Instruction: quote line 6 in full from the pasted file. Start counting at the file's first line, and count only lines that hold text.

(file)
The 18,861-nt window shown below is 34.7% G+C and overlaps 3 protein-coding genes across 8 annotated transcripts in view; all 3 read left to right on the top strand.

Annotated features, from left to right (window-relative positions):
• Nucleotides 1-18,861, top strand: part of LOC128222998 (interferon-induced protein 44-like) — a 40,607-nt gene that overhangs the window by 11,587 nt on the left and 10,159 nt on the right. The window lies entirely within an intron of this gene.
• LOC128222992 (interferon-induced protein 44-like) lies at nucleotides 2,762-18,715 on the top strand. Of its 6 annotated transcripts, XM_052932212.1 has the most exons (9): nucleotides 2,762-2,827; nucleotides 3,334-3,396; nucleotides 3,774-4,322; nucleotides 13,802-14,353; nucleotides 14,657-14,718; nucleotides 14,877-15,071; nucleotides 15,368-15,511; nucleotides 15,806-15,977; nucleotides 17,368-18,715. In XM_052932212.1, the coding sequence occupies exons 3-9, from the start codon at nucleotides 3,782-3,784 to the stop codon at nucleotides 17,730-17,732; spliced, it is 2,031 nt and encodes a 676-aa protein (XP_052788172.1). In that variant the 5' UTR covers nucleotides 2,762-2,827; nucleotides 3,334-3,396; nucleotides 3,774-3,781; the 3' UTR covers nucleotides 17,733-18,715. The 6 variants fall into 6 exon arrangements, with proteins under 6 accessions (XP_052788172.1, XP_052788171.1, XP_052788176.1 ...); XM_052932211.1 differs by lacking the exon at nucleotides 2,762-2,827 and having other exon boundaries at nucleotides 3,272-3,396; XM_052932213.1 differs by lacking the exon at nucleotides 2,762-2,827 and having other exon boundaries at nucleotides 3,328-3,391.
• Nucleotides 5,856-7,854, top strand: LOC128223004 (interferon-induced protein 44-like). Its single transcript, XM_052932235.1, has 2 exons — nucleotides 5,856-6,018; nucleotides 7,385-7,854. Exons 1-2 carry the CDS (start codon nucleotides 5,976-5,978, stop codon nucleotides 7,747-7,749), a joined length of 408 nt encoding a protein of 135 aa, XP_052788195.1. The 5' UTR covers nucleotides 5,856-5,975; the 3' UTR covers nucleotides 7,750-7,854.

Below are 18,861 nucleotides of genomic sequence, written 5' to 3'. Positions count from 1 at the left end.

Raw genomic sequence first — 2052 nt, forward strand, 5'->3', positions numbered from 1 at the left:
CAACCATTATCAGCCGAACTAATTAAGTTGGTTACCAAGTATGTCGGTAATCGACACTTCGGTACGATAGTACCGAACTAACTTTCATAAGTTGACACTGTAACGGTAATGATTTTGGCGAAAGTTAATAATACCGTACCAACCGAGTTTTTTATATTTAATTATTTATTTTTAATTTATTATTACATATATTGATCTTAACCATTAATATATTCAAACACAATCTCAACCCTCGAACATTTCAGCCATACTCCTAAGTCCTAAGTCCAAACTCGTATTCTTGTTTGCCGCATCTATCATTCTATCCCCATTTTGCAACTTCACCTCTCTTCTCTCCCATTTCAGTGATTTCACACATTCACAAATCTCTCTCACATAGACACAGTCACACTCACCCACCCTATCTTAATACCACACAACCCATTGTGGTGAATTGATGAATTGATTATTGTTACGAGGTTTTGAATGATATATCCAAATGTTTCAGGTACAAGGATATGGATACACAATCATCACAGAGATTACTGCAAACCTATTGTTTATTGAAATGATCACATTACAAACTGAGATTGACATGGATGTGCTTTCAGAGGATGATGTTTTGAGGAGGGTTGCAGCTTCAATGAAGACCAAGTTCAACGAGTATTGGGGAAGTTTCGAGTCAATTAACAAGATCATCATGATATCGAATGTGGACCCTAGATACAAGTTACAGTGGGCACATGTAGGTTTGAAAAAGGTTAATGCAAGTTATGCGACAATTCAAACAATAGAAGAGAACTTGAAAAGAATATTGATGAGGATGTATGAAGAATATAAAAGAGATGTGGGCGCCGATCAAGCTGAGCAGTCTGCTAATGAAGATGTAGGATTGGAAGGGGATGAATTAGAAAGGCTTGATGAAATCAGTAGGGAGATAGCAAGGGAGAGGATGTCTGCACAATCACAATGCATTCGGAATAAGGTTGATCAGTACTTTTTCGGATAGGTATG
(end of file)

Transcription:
Below are 18,861 nucleotides of genomic sequence, written 5' to 3'. Positions count from 1 at the left end.